Council committee approves open data policy

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July 30, 2014 // UPDATED 12:28 pm - August 1, 2014
By: Sarah McKenzie
This map shows locations of potholes that have been patched in Chicago — one of many data sets on its open data portal.
Sarah McKenzie

The City of Minneapolis is moving closer toward launching an open data portal that would allow the public access to a wide variety of information collected by the city — everything from crime hot spots to results of city inspections.

The open data policy approved by the City Council’s Committee of the Whole earlier today would add Minneapolis to the growing number of cities that are making government more transparent by making public data easier to access online.

Once approved by the full Council, the open data portal would be online within 120 days.

Otto Doll, the city’s chief information officer, said increasing access to the city’s public data sets will allow the public to become more engaged in city affairs and help find innovative strategies to address the city’s challenges.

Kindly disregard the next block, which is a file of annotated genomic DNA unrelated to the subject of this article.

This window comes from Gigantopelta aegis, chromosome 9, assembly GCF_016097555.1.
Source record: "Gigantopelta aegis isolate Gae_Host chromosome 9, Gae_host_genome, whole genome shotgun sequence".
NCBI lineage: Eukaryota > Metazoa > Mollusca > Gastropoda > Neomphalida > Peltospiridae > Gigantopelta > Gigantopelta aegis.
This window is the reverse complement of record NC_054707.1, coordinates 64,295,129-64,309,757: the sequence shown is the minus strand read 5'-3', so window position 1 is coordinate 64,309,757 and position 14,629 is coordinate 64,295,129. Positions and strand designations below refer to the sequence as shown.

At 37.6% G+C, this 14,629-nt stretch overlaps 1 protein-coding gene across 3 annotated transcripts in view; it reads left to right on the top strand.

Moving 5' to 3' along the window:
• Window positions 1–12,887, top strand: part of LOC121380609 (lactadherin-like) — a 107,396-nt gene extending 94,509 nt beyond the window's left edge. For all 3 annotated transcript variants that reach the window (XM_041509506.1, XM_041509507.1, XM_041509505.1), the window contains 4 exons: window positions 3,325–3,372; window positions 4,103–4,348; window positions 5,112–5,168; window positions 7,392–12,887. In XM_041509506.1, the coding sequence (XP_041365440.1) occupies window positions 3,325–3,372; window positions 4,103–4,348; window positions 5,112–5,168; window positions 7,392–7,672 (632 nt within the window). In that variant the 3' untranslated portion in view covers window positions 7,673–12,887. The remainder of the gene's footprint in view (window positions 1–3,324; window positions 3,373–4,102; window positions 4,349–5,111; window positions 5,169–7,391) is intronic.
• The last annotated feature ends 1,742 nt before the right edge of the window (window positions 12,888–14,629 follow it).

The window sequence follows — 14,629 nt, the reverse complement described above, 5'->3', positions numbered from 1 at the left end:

Under terms of the open data policy, all data sets published on the portal must be formatted to allow for download through an automated programming interface (API) and allow for feedback from the public to encourage discussion on open data set policies, among other things.

City Council Member Andrew Johnson (Ward 12), who has a background in web development, has spearheaded efforts to launch the open data portal. Before being elected to the Council, he worked on a website that allows users to dissect information about the federal government’s budget.

He said he’s eager to see Minneapolis get more citizens engaged by opening up data to more scrutiny.

City Council Member Lisa Bender (Ward 10) said she’s heard from several constituents eager to see the open data portal become a reality.

“It’s a really important way of opening up government for more people,” she said, adding she believes the new policy will result in greater efficiencies for city government down the road.

A number of larger cities across the country are using the Socrata platform to catalog open data, including New York and Chicago